Emotional and Mental Health Needs Study Guide for the CNA
As a Certified Nursing Assistant (CNA), you are expected to care for all aspects of your client’s health, including mental and emotional health. Mental health covers any mental disorders (including, but not limited to, schizophrenia and personality disorders); emotional health covers both emotional disabilities and simple emotional well-being.
Because all clients are different, mental and emotional healthcare may vary from one client to another. While some require extensive treatment and care regarding mental health, others only need emotional support and encouragement. Always be sure to put time and effort into your client’s mental and emotional health, as these aspects of health are pivotal in driving healing and recovery.
Mental health needs greatly vary between clients. As a healthcare practitioner, your responsibility lies with administering care and paying close attention to clients to determine any changes in mental state, identifying any triggers for increased mental agitation, and ensuring that clients are treated adequately. For instance, suppose a mental health client grows increasingly agitated at a particular time of day. Part of your job as a CNA is seeking out potential causes and rectifying the situation.
Performing adequately in this area of medicine requires some basic knowledge of the mental health field. To prepare for assisting mental health clients, conduct a basic review of common mental maladies and disorders, including their common causes, onsets, symptoms, and treatments. While your expertise will be primarily medical rather than psychological, this will be invaluable in properly assisting clients and peers.
Common Mental Health Concerns in Patient Care
As a CNA, you will likely encounter many clients with dementia, especially if you work with an older population. Dementia is a non-specific term that causes impaired memory, judgment, reasoning, attention, and communication. While many adults will experience dementia, it is not considered a normal part of aging. Understanding the unique needs of clients with dementia is crucial to doing your job well. Reducing distractions, issuing simple instructions, and providing limited choices are all ways you can help prevent additional frustration and confusion in a patient with dementia. Because some forms of dementia are reversible, you must report any new client confusion or impairment to the nurse or doctor in charge.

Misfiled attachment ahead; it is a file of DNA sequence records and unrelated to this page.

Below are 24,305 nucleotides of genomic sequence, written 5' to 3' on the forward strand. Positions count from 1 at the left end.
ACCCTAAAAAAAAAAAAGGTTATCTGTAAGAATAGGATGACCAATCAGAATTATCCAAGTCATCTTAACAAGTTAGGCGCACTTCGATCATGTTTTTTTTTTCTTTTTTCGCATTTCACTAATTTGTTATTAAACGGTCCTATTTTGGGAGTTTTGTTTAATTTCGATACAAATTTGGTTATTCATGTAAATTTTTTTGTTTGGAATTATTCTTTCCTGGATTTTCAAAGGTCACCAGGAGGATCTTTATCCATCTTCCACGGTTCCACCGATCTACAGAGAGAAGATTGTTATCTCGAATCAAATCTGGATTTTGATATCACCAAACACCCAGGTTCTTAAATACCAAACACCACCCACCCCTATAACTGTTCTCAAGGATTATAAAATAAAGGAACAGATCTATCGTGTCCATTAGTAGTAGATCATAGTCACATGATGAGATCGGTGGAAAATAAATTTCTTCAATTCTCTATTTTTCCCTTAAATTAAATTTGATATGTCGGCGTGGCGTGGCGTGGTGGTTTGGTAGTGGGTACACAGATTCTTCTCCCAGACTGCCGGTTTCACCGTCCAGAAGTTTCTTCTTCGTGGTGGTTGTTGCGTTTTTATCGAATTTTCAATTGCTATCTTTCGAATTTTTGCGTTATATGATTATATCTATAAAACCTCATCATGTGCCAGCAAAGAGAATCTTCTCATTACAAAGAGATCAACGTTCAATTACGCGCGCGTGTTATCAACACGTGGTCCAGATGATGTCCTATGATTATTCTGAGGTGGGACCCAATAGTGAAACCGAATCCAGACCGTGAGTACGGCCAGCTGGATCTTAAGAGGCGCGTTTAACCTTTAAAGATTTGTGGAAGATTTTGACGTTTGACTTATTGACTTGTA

Sundowning is not considered a disease but rather a set of symptoms that regularly occur for clients with dementia in the late afternoon or evening hours. Expressions of sundowners include:
One out of five people with Alzheimer’s dementia experience sundowners, so it is vital for the CNA to be on alert for such behavior. While sundowners can not be prevented entirely, there are things family and medical professionals can do to help. They include:
Limiting loud noises in the evening
Offering relaxing evening activities such as cards, music, or reading
Keeping areas well-lit until it’s time to sleep
Provide reassurance and reminders
Not arguing or telling the patient they are wrong
Clients in a healthcare setting are at high risk for depression. Loss of physical or cognitive function may lead to feelings of helplessness, anxiety, and sadness. As a CNA, your role is to provide a listening ear and encouragement while also watching for signs of new or worsening depression. Excessive sleep, lack of appetite, and disinterest in self-care or favorite activities may indicate your client is depressed and should be reported to a supervisor immediately.
Like mental health, emotional health is not typically marked by physical indicators. Ensuring a client’s emotional health requires regular observation and some amount of intuition regarding behaviors and emotions. Without careful observation, a client’s emotional needs may not be met.
Common Emotional Health Considerations
Maslow’s Hierarchy of Needs
Before you address a client’s mental health needs, other basic needs must be attended to first. Abraham Maslow created a framework to understand client needs and motivation in 1943. His Hierarchy of Needs organizes human motivation into five categories, typically depicted as a pyramid.